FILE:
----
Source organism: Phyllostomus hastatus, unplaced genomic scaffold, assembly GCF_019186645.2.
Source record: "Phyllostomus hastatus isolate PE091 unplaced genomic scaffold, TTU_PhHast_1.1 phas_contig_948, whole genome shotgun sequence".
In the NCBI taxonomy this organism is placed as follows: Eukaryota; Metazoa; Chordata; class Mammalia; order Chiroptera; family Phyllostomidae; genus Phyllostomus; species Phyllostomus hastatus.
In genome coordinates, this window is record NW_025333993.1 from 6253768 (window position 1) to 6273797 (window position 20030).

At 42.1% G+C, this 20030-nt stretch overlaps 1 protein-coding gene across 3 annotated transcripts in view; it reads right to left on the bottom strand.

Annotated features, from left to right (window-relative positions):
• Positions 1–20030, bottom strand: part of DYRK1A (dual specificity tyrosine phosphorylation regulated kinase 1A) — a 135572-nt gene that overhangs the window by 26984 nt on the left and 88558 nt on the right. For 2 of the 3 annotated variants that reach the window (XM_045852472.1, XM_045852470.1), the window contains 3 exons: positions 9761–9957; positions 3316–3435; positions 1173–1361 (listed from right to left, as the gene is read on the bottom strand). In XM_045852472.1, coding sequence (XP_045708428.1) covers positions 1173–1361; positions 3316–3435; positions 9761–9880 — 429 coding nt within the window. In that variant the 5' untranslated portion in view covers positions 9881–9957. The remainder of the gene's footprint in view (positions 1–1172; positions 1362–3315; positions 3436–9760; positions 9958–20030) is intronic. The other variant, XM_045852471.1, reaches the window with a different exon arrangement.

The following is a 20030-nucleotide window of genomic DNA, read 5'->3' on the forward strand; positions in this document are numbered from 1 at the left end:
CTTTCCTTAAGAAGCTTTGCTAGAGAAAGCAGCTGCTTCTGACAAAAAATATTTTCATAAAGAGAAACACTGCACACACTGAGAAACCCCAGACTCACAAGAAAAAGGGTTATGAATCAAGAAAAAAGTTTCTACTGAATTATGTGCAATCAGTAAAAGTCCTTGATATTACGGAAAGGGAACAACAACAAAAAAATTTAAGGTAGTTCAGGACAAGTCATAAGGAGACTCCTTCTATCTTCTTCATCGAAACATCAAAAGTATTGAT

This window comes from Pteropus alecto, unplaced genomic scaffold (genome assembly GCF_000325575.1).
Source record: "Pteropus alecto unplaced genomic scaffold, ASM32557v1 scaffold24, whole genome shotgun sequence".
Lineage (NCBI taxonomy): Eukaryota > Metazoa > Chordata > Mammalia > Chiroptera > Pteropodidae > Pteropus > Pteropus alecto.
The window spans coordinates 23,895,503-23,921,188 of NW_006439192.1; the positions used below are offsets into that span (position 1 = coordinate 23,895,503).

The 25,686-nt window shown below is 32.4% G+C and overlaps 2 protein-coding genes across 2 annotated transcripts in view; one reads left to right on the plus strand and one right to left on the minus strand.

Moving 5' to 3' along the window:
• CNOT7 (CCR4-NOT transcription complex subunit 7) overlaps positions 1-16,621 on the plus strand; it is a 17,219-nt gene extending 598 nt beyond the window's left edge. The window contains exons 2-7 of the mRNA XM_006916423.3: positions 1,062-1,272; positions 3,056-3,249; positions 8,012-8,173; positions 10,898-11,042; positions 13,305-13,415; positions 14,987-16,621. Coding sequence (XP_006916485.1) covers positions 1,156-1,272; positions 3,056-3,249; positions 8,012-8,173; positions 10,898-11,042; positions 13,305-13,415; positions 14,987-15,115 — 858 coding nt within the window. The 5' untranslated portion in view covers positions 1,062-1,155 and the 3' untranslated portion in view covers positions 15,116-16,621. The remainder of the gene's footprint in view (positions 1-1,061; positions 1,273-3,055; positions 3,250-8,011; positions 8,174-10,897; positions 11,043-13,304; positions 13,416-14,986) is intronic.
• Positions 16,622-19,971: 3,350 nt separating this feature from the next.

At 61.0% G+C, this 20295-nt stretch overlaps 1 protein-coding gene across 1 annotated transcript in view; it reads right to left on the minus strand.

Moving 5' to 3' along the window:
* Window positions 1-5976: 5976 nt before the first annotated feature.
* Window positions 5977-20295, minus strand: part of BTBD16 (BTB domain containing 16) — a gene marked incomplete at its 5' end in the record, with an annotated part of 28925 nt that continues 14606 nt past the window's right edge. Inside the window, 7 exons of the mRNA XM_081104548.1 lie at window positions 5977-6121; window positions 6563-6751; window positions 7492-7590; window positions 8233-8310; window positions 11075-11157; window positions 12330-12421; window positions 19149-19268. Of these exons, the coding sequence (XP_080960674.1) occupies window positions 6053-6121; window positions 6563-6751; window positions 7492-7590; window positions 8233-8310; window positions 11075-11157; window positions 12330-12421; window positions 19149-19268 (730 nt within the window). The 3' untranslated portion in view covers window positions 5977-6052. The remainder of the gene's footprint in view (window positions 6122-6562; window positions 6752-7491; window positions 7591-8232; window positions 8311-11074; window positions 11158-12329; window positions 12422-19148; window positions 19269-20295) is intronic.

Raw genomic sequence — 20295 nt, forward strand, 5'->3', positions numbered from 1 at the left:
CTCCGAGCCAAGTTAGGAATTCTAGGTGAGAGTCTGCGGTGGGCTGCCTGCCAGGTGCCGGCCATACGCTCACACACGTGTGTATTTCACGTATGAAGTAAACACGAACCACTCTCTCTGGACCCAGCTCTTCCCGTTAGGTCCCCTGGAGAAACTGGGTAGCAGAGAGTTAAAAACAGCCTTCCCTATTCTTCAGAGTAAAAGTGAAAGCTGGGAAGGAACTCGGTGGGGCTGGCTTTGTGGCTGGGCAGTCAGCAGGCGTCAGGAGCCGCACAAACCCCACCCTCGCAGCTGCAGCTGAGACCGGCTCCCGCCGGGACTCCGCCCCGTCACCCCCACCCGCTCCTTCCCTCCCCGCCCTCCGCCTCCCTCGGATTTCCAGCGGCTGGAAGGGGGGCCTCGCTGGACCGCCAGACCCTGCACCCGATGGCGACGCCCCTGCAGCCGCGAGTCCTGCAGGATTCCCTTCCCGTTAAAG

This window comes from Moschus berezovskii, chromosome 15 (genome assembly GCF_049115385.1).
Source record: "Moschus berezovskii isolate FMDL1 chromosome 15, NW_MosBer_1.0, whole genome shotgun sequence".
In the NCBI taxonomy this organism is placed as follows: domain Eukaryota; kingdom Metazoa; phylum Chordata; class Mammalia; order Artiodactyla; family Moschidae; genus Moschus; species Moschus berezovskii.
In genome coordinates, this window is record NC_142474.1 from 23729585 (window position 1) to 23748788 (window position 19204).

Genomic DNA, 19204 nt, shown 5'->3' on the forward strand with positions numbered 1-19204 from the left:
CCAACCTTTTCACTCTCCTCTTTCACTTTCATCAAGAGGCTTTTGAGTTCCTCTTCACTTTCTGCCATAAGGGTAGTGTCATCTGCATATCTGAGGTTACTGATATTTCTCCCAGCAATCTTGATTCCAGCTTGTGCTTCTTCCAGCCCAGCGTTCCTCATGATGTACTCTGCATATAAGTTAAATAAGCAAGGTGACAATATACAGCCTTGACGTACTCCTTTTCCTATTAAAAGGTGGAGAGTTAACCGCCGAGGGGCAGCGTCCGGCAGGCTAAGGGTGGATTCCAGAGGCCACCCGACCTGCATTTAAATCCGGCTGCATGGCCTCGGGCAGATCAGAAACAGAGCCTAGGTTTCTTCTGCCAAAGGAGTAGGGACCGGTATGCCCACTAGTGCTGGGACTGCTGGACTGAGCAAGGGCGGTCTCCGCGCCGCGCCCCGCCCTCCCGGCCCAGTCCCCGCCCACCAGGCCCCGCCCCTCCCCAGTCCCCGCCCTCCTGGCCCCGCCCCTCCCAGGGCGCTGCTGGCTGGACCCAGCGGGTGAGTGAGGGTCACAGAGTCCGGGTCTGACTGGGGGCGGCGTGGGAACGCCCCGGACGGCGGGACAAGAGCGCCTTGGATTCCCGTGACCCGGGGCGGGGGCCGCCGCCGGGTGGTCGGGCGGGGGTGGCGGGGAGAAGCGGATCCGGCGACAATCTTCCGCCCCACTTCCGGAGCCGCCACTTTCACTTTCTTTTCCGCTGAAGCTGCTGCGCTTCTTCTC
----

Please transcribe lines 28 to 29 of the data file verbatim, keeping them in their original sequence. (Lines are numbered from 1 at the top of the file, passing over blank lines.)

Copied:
Genomic DNA, 19204 nt, shown 5'->3' on the forward strand with positions numbered 1-19204 from the left:
CCAACCTTTTCACTCTCCTCTTTCACTTTCATCAAGAGGCTTTTGAGTTCCTCTTCACTTTCTGCCATAAGGGTAGTGTCATCTGCATATCTGAGGTTACTGATATTTCTCCCAGCAATCTTGATTCCAGCTTGTGCTTCTTCCAGCCCAGCGTTCCTCATGATGTACTCTGCATATAAGTTAAATAAGCAAGGTGACAATATACAGCCTTGACGTACTCCTTTTCCTATTAAAAGGTGGAGAGTTAACCGCCGAGGGGCAGCGTCCGGCAGGCTAAGGGTGGATTCCAGAGGCCACCCGACCTGCATTTAAATCCGGCTGCATGGCCTCGGGCAGATCAGAAACAGAGCCTAGGTTTCTTCTGCCAAAGGAGTAGGGACCGGTATGCCCACTAGTGCTGGGACTGCTGGACTGAGCAAGGGCGGTCTCCGCGCCGCGCCCCGCCCTCCCGGCCCAGTCCCCGCCCACCAGGCCCCGCCCCTCCCCAGTCCCCGCCCTCCTGGCCCCGCCCCTCCCAGGGCGCTGCTGGCTGGACCCAGCGGGTGAGTGAGGGTCACAGAGTCCGGGTCTGACTGGGGGCGGCGTGGGAACGCCCCGGACGGCGGGACAAGAGCGCCTTGGATTCCCGTGACCCGGGGCGGGGGCCGCCGCCGGGTGGTCGGGCGGGGGTGGCGGGGAGAAGCGGATCCGGCGACAATCTTCCGCCCCACTTCCGGAGCCGCCACTTTCACTTTCTTTTCCGCTGAAGCTGCTGCGCTTCTTCTC